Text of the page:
Bishop Lawrence Provenzano of the Episcopal Diocese of Long Island has a track record of closing Black churches while favoring the restoration of non-Black churches. Parishioners of historic and architecturally significant St. Joseph’s Episcopal Church (built 1894) located at 99-10 217th Lane Queens Village have sounded the alarm on his latest attempt to close their church. Enough is enough!
At a press conference in front of the church on June 7th, I was joined by concerned members of the community and preservationists, including Bishop Melvin Artis, pastor of 4 local churches, urban planner and historian Paul Graziano, Richard Hellenbrecht, Vice President of Queens Civic Congress and First Vice Chair of Community Board 13 and Maureen Grey, church historian and former member of the St. Joseph's congregation.
The Episcopal Diocese is trying to close St. Joseph’s using inconsistent arguments, saying that DOB violations are making it cheaper to demolish and build a new ‘financially viable’ building. However, violations have been cleared up and outstanding penalties amount to $1,000.
The complex, dating back to 1894, is in relatively good repair and has many historic details. The architectural pedigree of the church complex is incomparable, having been designed by some of the premier architects of the late 19th and early 20th centuries:
Parfitt Brothers – Considered the top architectural firm in Brooklyn in the late 19th and early 20th centuries. Hundreds of Parfitt designed buildings in Brooklyn Heights, Crown Heights North and Park Slope have been landmarked. Their firm designed the church. It is the only confirmed commission in Queens County by this firm and must be preserved.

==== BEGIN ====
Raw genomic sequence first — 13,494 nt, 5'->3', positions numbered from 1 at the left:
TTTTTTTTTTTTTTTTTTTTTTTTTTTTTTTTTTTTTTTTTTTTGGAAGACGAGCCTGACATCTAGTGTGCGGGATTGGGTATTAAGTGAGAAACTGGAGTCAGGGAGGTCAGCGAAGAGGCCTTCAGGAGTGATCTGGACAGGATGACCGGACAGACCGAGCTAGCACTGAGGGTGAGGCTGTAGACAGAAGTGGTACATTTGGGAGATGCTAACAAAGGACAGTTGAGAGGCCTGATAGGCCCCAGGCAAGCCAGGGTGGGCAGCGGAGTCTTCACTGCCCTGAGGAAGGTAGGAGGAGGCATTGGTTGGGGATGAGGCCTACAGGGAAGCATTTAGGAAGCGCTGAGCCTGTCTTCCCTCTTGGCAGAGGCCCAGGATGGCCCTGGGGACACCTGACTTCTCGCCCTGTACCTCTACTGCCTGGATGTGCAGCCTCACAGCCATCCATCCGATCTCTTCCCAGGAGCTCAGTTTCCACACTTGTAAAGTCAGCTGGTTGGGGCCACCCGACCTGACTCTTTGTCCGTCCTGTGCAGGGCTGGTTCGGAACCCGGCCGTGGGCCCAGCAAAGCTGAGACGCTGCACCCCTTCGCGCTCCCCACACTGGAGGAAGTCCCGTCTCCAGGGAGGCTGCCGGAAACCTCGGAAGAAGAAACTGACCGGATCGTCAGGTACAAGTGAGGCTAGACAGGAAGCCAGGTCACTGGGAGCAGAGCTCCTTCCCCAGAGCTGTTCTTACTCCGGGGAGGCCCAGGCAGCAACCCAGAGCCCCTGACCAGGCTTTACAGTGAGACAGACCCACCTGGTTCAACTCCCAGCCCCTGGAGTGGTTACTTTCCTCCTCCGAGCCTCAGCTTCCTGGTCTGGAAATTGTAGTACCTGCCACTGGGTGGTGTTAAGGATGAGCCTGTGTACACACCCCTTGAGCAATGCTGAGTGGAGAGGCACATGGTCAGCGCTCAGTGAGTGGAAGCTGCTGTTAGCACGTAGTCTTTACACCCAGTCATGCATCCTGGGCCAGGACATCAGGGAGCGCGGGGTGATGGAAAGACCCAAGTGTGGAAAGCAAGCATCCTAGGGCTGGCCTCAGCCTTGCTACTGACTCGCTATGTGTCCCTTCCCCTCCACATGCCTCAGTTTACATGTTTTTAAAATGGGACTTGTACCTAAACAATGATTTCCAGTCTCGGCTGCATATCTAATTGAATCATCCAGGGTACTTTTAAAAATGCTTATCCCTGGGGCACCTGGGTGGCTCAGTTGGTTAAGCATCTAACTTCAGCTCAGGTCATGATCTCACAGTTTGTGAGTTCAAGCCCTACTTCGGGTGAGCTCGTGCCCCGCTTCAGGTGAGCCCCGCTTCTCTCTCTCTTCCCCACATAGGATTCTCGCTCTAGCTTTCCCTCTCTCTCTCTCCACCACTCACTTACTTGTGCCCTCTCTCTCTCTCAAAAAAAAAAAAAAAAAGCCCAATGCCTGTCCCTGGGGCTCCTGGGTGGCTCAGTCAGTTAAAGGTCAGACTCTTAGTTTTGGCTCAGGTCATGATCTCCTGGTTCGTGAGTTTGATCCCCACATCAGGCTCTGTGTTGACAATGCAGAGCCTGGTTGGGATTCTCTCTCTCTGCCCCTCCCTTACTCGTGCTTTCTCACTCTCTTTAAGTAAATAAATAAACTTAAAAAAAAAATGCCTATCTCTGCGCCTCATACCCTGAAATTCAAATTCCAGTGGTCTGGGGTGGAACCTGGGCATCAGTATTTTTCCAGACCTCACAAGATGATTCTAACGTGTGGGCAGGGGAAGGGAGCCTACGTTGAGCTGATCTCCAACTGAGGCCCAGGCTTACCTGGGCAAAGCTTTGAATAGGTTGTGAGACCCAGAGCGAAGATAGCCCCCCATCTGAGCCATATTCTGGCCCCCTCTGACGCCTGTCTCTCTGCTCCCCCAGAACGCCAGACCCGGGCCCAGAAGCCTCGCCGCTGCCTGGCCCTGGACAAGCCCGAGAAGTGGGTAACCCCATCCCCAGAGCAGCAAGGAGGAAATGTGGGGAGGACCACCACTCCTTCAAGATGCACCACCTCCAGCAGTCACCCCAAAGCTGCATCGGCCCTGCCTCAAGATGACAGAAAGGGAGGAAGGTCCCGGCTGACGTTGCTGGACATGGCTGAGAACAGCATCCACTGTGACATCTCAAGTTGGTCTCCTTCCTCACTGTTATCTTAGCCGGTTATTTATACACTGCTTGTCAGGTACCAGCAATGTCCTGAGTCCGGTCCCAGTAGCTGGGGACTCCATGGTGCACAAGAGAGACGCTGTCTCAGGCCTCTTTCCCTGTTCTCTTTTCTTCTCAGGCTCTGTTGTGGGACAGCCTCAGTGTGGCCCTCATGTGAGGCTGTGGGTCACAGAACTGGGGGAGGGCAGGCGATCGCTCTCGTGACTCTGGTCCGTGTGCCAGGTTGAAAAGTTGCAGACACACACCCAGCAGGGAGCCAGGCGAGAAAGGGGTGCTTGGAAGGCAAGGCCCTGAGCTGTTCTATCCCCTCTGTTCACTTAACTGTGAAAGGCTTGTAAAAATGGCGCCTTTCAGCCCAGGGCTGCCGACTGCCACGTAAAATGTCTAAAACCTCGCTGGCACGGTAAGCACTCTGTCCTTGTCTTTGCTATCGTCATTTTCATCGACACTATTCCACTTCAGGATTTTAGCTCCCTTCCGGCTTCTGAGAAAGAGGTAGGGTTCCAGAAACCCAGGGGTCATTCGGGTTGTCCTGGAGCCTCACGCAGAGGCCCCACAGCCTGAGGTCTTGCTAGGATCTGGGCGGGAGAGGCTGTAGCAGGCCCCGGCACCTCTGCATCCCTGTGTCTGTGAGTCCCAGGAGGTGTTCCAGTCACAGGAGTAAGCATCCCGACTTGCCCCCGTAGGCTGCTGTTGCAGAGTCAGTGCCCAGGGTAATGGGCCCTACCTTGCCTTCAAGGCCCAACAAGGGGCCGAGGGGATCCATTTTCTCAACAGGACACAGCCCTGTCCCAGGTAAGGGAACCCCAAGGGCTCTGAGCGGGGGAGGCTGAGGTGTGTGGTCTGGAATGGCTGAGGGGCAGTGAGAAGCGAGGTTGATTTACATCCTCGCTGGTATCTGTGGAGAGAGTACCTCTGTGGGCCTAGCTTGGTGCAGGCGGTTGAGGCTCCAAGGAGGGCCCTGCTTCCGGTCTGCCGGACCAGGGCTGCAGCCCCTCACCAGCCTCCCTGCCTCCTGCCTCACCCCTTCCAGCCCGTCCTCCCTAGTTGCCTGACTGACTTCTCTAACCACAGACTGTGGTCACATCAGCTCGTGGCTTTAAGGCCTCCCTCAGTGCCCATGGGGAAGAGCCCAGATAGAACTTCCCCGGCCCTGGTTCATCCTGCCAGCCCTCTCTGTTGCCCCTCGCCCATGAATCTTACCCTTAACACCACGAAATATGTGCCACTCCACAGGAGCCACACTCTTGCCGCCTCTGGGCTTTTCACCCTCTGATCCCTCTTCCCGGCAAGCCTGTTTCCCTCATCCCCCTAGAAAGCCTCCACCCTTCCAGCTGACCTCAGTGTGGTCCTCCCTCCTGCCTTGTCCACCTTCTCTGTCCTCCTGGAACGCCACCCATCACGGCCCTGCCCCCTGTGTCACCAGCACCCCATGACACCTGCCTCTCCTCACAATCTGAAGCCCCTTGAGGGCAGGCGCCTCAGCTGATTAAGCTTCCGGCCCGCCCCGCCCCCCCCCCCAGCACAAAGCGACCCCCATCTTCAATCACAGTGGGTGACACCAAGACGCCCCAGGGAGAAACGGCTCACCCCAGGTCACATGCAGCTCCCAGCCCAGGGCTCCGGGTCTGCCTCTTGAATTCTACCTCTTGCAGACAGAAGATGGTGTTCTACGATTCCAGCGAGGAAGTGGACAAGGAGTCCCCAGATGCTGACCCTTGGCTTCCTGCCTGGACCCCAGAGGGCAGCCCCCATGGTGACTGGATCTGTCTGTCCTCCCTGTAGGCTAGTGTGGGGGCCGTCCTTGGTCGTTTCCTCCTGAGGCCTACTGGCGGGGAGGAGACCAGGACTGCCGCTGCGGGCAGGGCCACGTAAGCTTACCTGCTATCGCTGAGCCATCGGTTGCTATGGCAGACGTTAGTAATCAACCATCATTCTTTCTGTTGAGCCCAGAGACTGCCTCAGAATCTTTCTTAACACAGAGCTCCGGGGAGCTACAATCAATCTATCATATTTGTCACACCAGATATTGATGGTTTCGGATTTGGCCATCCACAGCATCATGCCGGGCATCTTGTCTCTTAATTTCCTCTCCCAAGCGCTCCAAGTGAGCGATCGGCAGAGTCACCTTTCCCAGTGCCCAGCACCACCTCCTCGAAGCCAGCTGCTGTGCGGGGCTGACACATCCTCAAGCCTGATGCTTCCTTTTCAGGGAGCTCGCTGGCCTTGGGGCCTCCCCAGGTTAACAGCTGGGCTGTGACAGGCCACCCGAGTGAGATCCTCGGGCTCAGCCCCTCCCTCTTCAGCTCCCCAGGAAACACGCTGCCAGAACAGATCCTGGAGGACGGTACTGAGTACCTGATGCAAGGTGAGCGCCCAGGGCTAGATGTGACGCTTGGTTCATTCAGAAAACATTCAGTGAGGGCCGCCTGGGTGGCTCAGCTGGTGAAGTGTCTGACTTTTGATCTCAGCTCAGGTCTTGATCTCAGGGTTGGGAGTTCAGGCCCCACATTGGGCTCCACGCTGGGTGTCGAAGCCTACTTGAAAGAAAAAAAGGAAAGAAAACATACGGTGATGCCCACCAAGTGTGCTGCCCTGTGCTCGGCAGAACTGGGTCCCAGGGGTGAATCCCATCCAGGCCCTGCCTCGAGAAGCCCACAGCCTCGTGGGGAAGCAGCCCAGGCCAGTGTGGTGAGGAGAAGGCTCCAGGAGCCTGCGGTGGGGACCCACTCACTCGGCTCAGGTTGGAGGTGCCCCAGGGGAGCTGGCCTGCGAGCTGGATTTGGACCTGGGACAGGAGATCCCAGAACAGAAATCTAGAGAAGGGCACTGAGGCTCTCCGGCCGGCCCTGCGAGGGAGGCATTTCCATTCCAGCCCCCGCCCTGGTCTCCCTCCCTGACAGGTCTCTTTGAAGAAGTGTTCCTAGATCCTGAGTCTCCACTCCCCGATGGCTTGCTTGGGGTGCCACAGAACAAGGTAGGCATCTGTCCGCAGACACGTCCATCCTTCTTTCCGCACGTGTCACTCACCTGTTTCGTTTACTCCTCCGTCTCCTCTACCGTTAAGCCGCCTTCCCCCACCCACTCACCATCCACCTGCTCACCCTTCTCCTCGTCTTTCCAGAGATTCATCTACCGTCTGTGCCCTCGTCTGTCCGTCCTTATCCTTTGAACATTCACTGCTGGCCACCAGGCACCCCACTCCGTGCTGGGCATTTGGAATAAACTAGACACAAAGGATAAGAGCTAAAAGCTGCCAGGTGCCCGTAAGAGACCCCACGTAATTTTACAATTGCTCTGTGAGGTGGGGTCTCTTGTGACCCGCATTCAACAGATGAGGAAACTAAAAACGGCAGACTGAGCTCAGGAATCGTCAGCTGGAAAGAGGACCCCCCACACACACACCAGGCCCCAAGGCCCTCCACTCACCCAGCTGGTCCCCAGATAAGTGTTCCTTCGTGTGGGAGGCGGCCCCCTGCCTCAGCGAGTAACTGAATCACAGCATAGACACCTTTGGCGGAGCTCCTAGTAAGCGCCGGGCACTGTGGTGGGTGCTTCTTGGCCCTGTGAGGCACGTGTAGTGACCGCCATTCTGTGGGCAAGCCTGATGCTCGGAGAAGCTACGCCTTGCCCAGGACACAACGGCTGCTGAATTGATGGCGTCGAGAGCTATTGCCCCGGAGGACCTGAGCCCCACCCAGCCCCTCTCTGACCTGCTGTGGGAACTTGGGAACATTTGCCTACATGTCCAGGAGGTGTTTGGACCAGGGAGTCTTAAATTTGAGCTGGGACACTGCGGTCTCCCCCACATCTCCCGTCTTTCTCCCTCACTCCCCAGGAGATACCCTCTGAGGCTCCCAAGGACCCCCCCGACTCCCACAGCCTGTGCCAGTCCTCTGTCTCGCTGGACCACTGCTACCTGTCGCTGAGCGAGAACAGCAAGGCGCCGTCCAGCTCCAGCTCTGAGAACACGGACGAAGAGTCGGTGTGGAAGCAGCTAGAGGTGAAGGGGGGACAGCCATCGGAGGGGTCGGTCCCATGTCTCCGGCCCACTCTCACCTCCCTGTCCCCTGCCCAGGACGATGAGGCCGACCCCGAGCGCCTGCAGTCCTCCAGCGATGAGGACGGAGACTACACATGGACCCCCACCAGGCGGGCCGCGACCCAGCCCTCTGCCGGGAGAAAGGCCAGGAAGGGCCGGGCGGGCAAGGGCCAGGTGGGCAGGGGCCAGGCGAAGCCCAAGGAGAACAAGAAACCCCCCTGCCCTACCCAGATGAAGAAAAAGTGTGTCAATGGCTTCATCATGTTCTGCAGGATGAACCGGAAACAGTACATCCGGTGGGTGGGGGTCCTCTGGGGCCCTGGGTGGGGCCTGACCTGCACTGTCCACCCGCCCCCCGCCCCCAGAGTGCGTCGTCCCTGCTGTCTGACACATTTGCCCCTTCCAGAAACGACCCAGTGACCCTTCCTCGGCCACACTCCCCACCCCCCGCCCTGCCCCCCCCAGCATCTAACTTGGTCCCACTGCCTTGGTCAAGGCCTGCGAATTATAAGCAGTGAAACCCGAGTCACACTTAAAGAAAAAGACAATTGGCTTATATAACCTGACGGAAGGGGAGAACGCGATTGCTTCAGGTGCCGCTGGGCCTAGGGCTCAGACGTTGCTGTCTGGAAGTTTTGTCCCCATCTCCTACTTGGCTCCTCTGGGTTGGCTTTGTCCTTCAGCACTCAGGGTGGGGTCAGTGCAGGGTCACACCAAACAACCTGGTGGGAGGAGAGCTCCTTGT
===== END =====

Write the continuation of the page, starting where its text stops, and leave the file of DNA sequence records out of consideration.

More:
Tuthill and Higgins – A renowned architectural firm from Jamaica. Designers of the St. Joseph’s Parsonage. Also designed the original Jamaica Hospital, Richmond Hill Branch of the Queens Public Library (one of the Carnegie Libraries) and an addition to the Reformed Church of Jamaica.
Hobart Upjohn – The grandson of Richard Upjohn (who designed Trinity Church in Manhattan). He was one of the most well-known architects for religious buildings, particularly for the Episcopal Church. He designed the parish hall.
Bishop Melvin Artis, who oversees 4 local churches, said, “I am appealing to every clergy member in the southeast Queens area: Let’s get behind the people of this church and make sure that this history remains intact.”
Urban planner and historian Paul Graziano pointed out that the Episcopal Diocese does not do this to churches in wealthier, majority white neighborhoods. “Would you see this happen in Garden City at the seat of power of the Episcopal Diocese? No. Do you see this happening in wealthy congregations in white neighborhoods? Definitely not. So, there is definitely something through the prism of ethnicity and race which is very disturbing to me because looking at how the Episcopal Church has described themselves that doesn’t really match.”
As a result of this deeply concerning situation, I have taken the step of submitting a Request for Evaluation (RFE) to the Landmarks Preservation Commission. Designation of the complex as an official NYC landmark would permanently protect the house of worship from demolition.
Please see photos of church, video of press conference and RFE application here. I'll keep the community up to date on my progress.
Candidate for City Council